COMMON MINERALS AND VALUABLE ORES.
THEO. F. BROOKINS.
I. — IRON MINERALS.
PROBABLY many a bright youth, accustomed to wander through the fields in enjoyment of nature, has been thrilled with pleasurable anticipations on finding, in some outcrop of crystalline rock, a mineral substance that glittered as gold. That his anticipations were premature should not deter the ambitious youth. Men far beyond him in experience have been deceived by that same “fool’s gold.” History records that shiploads of the valueless yellow iron pyrites were sent to England by explorers of America on the supposition that they were accumulating gold.
Of the various compounds of iron occurring in nature, but four may be considered as relatively common – pyrite, magnetite, hematite, and limonite. Pyrite consists of iron and sulphur; magnetite, hematite, and limonite are oxides of iron. The first-named mineral differs largely from the others in external appearance as well as in composition. The others are, however, readily differentiated. We will discuss each of the four minerals in the order mentioned above.
The sulphide of iron, pyrite, occurs in many crystalline rocks; but, owing to the difficulty of separating the iron and sulphur, is not used as an ore of iron. The mineral much resembles in external appearance a yellow ore of copper, called chalcopyrite, from which it may be distinguished in that it will strike fire with steel. A specimen of pyrites containing large crystals is an interesting subject of study. These crystals are cubical in shape, but generally massed together so that no single crystal form may be observed as complete. Peculiar striations on the cube faces may often be noted. The striations of no two adjoining faces are continuous; but rather a striation of one face bears to that of another in direction the relation of the stem of a printed T to the top, or vice versa. Owing to the affinity of each component element for oxygen, pyrite often changes to vitriol, or else forms the oxide of iron, limonite, described below.
The black oxide of iron, magnetite, occurs widely distributed. As its name indicates, it sometimes displays the properties of a magnet.
If a fragment of unequal dimensions be suspended freely by a string, the longer dimension will gradually swing into a north and south direction. The property possessed by magnetite of attracting other bits of iron appears to have been known to the ancients, and by them the name lodestone was applied to the mineral. Since the power to attract other particles of iron is not apparent in all specimens of magnetite we must consider other more distinguishing characteristics. The ore is very heavy; particles of it are attracted by an artificial magnet, in which regard it differs from the other minerals we have mentioned; if a piece of the ore be scratched across the surface of a harder substance, e.g., smoky quartz, a black “streak”, will be left. Pure magnetic iron ore is intensely black, with no coloring.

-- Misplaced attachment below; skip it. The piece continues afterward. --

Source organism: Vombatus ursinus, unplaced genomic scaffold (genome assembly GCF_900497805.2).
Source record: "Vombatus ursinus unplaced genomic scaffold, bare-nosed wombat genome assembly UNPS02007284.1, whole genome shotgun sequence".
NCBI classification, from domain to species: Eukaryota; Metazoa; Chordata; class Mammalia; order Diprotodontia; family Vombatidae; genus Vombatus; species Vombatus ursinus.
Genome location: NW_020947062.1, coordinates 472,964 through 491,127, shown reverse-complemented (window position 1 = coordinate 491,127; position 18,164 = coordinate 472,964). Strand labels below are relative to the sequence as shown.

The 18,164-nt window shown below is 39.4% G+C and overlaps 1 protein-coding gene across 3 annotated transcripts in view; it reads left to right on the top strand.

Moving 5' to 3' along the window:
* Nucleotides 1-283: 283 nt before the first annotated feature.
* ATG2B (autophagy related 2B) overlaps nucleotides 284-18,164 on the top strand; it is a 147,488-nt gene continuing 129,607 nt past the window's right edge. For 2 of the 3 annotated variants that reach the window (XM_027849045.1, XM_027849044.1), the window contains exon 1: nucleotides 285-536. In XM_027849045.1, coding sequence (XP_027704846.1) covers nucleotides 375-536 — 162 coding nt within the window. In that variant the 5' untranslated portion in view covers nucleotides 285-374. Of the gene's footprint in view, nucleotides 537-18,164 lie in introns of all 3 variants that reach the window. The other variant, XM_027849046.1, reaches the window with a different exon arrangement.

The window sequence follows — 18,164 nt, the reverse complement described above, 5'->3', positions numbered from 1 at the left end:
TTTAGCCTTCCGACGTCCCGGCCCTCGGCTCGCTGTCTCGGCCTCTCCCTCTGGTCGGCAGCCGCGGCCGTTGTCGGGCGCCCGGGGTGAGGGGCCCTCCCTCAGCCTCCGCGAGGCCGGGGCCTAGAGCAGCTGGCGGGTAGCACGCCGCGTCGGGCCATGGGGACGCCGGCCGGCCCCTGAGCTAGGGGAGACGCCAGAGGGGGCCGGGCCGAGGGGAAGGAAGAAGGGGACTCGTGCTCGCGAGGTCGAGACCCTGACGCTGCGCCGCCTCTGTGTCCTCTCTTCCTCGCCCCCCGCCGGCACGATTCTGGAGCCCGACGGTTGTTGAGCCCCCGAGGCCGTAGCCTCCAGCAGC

In a series of ore beds formerly operated by a mining company of northern New York, four distinctions of the crude ore were made, two varieties of blue, one of black, and one of gray. The blue coloring is apparently due to the presence of impurities; the black ore is evidently magnetite; and the steel-gray mineral, failing in the characteristic properties of magnetite, finds its class place under hematite. Hematite differs from magnetite in representing a higher degree of oxidation. It is often found, as indicated above, in beds distributed in close conjunction with those of magnetite. This ore is a valuable source of iron. Hematite commonly occurs in earthy materials, as red ochre. Its streak is red. All rocks of a reddish or red color owe the color to this oxide of iron.
When hematite rusts, the brownish-yellow or yellow iron oxide, limonite, results. The streak of limonite is yellow, thus distinguishing it from hematite. Disseminated through beds of clay, limonite gives them the characteristic yellow color. Such clays turn red when heated, since the water of the limonite is driven off, leaving hematite as a residue. This is the explanation of the usual coloring of bricks. Yellow ochre is impure, or earthy, limonite.
Description of Plate (From top; left to right): Pyrites; Pyrites; Magnetite (second row center); Limonite; Limonite; Hematite; Specular.